Monday, February 01, 2016 10:17:00 AM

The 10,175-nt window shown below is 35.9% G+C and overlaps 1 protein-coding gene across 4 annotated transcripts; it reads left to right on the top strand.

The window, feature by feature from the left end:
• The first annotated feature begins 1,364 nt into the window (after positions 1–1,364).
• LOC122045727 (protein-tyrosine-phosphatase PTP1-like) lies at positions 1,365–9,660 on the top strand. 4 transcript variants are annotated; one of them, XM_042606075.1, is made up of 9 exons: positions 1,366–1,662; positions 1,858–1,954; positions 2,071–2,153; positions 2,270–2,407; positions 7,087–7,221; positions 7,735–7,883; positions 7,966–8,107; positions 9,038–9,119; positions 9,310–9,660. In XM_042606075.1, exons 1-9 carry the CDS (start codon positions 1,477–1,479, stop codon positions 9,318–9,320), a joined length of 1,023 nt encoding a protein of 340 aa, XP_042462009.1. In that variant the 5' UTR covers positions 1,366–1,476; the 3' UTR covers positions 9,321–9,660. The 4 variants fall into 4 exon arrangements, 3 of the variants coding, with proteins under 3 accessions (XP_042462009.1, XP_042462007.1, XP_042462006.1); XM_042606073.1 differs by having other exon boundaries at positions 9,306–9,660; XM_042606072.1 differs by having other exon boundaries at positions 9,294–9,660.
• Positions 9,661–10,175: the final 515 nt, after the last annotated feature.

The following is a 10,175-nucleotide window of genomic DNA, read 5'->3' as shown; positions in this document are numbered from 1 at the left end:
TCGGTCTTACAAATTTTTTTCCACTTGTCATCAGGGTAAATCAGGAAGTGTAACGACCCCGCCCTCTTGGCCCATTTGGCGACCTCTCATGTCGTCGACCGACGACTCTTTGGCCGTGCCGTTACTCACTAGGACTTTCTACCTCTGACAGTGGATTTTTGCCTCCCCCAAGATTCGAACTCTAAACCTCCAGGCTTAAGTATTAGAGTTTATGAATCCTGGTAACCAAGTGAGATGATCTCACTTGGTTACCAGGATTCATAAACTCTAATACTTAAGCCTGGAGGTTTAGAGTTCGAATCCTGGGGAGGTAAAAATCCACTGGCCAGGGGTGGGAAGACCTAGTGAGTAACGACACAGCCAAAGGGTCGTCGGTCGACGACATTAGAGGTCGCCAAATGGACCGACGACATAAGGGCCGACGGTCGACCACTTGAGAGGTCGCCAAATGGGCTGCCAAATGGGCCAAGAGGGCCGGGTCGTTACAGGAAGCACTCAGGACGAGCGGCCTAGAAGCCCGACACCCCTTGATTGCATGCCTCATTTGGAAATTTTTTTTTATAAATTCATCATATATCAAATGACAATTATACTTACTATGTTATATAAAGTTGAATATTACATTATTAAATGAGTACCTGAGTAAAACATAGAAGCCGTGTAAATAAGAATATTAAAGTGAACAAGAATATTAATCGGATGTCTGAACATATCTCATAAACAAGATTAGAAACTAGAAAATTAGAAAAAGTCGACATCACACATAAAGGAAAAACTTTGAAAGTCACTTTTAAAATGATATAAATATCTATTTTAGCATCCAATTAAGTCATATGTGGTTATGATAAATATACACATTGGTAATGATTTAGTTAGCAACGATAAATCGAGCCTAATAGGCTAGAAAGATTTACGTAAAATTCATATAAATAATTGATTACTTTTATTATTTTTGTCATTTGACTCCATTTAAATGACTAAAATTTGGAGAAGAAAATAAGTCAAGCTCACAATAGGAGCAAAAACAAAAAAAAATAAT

Growing up in Minneapolis, Ed Pedersen’s parents would give him 32 cents a day to ride to and from school on the bus – 15 cents for each trip and two cents to buy a carton of milk. Instead, he hitched rides on the bumper and used the profit to buy ice cream sandwiches. He eventually got on board, though, and while studying Criminal Justice took a job as a part-time bus operator. Even then, he said, he hoped it was where his career would begin and end. “Back in those days, it was an awesome thing to get into transit,” Pedersen said. “I planned on retiring from here as soon as I got my foot in the door.” And that’s exactly what happened. Pedersen spent 15 years as an operator – working at the South, Heywood, Nicollet and Old Snelling garages – and the second half of his 31-year career as a relief- and full-time dispatcher for bus and rail. As an operator, Pedersen said he enjoyed the challenge of maneuvering such a large vehicle. One of the most difficult assignment he took was during a 1984 blizzard when he volunteered to take a group of stranded passengers from the airport to downtown Minneapolis, driving the only bus on the road at the time. “When we got there, they (the passengers) were all throwing cash at me they were so glad to be at a hotel,” he said. It wasn’t the only time Pedersen stepped in during a time of need, either. As a longtime extraboard driver, he would drive his RV to work, camping out for several days and picking up work as needed. That experience led to the next phase of his career as a Dispatcher working to ensure all of the day’s routes were covered. Pedersen said he enjoyed the daily challenge and took particular pride in having never being unable to fill a piece of work – something he says came from building good relationships. Pedersen moved to light rail in 2010, where the job was similar but more technologically advanced. During his time as a Rail Dispatcher, he helped implement a system that allowed light-rail operators to schedule and pick work electronically. Whatever role it was, Pedersen said he always took pride in doing his best. “To go home at the end of the day and be able to say you did the best that you could is a very rewarding feeling,” he said. Pedersen retired in February 2016 with plans to spend more time raising animals and crops on his hobby farm in Big Lake. Pedersen also looked forward to having more time with his family, including 11 children and more than 20 grandchildren.